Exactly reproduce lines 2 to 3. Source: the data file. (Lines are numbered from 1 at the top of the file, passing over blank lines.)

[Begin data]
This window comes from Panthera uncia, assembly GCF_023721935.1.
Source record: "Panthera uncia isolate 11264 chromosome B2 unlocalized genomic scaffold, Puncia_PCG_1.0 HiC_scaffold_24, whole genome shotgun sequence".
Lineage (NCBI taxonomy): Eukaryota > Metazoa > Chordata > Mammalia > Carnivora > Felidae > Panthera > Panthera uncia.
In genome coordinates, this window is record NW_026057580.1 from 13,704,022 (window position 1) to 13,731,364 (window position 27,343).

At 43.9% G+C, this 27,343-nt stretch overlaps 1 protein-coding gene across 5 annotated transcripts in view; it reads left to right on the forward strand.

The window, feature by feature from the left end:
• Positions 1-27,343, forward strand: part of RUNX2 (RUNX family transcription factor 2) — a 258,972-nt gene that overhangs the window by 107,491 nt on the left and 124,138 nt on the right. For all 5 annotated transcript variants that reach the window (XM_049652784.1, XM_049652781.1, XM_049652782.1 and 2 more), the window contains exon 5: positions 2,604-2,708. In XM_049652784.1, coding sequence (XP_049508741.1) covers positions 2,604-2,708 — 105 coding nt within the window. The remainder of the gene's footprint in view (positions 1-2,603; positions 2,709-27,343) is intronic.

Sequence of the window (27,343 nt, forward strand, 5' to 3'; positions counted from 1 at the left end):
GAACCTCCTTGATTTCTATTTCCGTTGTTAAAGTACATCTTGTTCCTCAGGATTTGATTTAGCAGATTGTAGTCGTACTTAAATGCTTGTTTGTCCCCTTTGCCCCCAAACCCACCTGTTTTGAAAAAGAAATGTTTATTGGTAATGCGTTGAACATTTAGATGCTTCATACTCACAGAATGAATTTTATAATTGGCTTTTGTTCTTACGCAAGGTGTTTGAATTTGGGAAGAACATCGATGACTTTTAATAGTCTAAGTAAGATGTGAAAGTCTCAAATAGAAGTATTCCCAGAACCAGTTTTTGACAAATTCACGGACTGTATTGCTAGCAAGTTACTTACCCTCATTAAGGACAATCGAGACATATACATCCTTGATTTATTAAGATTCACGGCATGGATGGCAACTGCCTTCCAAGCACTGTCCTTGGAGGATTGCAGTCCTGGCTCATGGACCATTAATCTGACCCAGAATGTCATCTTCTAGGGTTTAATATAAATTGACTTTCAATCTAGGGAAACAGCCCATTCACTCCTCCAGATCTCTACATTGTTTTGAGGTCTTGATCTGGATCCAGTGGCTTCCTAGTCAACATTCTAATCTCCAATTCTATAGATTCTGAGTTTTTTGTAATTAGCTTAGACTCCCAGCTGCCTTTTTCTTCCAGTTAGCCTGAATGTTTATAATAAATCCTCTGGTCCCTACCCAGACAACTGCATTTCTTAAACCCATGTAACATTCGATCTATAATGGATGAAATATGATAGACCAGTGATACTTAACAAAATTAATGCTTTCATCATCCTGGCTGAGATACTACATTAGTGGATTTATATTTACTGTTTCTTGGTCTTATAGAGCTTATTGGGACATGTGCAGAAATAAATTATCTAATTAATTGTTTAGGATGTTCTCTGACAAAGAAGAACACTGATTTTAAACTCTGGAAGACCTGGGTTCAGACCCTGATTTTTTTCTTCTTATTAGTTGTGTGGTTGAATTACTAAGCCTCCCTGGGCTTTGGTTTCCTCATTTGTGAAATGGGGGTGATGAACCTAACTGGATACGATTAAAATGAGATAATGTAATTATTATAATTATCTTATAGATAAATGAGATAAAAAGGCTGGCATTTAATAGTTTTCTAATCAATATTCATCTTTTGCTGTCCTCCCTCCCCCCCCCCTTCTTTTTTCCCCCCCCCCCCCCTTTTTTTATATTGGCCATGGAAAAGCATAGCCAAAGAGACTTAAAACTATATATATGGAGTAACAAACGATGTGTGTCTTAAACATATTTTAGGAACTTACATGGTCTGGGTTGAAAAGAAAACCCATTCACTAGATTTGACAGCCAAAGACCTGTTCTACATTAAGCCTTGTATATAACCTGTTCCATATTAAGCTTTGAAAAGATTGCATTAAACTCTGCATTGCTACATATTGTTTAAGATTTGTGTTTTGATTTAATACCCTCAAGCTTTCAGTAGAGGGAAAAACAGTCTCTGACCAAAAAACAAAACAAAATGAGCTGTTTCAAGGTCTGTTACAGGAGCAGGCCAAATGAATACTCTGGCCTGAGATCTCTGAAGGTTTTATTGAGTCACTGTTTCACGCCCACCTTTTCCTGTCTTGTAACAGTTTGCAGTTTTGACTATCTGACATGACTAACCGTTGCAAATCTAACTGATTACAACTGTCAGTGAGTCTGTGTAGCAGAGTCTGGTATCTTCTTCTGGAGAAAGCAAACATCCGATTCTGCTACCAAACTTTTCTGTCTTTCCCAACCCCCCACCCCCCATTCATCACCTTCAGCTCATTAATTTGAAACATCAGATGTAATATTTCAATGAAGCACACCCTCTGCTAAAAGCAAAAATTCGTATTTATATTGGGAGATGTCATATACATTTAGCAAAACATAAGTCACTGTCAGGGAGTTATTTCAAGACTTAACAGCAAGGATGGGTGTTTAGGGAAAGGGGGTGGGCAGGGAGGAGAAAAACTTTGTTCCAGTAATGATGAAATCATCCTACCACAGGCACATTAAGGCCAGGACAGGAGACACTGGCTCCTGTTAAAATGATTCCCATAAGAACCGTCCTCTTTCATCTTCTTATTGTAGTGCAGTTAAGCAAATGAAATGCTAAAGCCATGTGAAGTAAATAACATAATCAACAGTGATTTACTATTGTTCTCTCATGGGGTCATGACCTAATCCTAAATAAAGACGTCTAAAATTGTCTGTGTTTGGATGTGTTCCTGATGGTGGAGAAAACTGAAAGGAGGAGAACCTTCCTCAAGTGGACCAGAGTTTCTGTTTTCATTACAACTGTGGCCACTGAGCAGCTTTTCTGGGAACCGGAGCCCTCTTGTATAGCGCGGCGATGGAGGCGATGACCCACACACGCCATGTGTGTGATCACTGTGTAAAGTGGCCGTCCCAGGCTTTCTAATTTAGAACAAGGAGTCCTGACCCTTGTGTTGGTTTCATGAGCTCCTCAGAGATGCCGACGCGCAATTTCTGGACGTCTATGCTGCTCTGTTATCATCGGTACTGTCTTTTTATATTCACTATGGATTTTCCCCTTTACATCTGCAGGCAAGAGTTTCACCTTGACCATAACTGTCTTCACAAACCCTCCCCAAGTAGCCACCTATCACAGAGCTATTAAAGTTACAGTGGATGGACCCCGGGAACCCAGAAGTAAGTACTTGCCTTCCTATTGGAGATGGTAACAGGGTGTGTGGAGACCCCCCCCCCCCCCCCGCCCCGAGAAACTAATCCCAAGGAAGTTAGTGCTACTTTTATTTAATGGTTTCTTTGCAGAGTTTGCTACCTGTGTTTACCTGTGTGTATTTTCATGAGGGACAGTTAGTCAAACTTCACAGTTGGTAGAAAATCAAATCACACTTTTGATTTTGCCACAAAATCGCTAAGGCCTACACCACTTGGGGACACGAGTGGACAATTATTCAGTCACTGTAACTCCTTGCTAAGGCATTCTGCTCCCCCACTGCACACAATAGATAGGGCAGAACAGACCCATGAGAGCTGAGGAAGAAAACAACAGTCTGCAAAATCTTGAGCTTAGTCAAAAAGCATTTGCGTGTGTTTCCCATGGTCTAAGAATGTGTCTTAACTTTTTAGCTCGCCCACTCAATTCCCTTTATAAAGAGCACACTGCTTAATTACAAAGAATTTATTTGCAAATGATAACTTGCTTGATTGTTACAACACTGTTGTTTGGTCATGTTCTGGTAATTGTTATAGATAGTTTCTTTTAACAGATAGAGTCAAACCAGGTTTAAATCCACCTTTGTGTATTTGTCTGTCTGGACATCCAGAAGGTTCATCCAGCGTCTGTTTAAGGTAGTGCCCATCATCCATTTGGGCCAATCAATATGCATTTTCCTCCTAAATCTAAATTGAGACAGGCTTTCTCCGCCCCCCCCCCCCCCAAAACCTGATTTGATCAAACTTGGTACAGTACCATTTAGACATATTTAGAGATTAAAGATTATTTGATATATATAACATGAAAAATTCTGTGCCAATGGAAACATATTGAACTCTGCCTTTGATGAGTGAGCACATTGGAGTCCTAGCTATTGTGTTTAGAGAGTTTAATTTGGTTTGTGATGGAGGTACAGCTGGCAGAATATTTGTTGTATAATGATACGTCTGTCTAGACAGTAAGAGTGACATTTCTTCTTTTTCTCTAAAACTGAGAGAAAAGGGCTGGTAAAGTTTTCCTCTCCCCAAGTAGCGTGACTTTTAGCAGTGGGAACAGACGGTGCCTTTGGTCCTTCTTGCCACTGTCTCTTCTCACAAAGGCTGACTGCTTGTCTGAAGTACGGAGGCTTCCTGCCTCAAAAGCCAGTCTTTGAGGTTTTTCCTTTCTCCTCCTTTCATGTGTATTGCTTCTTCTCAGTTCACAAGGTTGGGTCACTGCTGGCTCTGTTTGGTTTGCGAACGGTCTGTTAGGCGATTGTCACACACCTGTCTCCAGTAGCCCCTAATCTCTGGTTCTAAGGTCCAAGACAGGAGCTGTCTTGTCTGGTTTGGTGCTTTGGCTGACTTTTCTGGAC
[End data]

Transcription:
Source record: "Panthera uncia isolate 11264 chromosome B2 unlocalized genomic scaffold, Puncia_PCG_1.0 HiC_scaffold_24, whole genome shotgun sequence".
Lineage (NCBI taxonomy): Eukaryota > Metazoa > Chordata > Mammalia > Carnivora > Felidae > Panthera > Panthera uncia.